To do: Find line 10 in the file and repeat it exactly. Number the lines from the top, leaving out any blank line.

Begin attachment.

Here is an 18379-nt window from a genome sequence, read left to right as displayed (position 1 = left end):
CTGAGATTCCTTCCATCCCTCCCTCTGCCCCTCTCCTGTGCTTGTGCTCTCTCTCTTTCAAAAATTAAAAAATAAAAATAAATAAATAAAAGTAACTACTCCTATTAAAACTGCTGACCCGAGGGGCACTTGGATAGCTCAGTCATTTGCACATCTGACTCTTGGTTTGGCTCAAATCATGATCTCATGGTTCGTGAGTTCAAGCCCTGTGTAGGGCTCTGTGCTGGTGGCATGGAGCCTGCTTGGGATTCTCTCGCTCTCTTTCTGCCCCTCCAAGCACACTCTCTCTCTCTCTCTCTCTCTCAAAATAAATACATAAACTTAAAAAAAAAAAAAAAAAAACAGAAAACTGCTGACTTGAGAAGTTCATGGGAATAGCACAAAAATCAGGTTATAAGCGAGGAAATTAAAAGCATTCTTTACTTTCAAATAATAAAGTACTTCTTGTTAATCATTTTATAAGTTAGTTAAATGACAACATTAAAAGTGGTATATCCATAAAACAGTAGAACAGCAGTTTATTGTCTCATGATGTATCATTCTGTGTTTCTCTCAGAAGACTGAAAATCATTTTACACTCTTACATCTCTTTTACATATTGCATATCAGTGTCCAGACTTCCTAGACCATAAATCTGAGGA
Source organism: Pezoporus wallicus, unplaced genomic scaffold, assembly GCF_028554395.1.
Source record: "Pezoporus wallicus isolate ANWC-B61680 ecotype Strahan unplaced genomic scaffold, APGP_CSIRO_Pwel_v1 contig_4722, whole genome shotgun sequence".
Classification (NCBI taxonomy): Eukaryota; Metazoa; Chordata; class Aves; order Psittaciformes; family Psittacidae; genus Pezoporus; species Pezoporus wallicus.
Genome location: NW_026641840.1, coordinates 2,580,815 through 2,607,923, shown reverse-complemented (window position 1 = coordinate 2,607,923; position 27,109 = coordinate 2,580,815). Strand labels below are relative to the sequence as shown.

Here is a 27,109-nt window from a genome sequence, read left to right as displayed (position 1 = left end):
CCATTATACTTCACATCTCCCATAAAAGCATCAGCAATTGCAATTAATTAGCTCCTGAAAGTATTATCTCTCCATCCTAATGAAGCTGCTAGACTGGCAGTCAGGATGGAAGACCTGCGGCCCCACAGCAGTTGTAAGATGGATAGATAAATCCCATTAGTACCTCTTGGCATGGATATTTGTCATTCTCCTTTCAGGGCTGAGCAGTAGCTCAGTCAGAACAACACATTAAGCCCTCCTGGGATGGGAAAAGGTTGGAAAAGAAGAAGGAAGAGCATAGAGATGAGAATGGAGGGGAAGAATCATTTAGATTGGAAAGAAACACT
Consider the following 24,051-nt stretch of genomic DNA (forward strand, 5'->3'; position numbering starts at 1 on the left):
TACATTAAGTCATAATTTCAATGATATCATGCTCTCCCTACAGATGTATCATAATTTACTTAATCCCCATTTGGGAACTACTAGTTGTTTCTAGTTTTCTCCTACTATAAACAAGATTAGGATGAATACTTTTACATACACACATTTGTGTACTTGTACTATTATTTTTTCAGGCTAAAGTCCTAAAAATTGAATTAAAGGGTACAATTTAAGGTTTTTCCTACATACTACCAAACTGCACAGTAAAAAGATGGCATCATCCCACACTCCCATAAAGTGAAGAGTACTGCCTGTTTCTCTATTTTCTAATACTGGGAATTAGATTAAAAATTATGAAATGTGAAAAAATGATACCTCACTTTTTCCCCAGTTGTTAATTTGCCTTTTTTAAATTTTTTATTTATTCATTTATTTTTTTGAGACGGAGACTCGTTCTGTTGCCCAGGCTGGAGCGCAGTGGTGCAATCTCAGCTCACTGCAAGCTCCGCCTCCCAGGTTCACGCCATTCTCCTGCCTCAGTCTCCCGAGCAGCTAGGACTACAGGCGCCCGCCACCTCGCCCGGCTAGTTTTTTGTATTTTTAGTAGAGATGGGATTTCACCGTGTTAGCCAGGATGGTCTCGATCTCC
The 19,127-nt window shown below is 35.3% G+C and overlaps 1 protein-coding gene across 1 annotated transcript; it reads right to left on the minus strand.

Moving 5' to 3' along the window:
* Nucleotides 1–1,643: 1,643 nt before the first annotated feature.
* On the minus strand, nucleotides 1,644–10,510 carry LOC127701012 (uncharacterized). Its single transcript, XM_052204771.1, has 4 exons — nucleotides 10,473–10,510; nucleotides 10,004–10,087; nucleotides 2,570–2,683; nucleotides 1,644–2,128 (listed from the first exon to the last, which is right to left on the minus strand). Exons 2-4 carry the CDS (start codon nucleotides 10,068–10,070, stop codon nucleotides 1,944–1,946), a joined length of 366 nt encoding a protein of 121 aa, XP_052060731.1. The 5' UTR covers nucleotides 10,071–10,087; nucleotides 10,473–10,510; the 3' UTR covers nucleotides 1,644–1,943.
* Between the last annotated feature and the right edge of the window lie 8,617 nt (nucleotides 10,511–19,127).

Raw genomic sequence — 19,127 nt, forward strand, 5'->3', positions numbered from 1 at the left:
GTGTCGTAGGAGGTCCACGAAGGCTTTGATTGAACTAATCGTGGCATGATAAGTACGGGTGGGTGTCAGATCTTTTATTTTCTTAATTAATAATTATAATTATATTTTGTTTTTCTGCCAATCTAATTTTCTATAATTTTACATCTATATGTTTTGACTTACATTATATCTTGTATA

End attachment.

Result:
TACATTAAGTCATAATTTCAATGATATCATGCTCTCCCTACAGATGTATCATAATTTACTTAATCCCCATTTGGGAACTACTAGTTGTTTCTAGTTTTCTCCTACTATAAACAAGATTAGGATGAATACTTTTACATACACACATTTGTGTACTTGTACTATTATTTTTTCAGGCTAAAGTCCTAAAAATTGAATTAAAGGGTACAATTTAAGGTTTTTCCTACATACTACCAAACTGCACAGTAAAAAGATGGCATCATCCCACACTCCCATAAAGTGAAGAGTACTGCCTGTTTCTCTATTTTCTAATACTGGGAATTAGATTAAAAATTATGAAATGTGAAAAAATGATACCTCACTTTTTCCCCAGTTGTTAATTTGCCTTTTTTAAATTTTTTATTTATTCATTTATTTTTTTGAGACGGAGACTCGTTCTGTTGCCCAGGCTGGAGCGCAGTGGTGCAATCTCAGCTCACTGCAAGCTCCGCCTCCCAGGTTCACGCCATTCTCCTGCCTCAGTCTCCCGAGCAGCTAGGACTACAGGCGCCCGCCACCTCGCCCGGCTAGTTTTTTGTATTTTTAGTAGAGATGGGATTTCACCGTGTTAGCCAGGATGGTCTCGATCTCC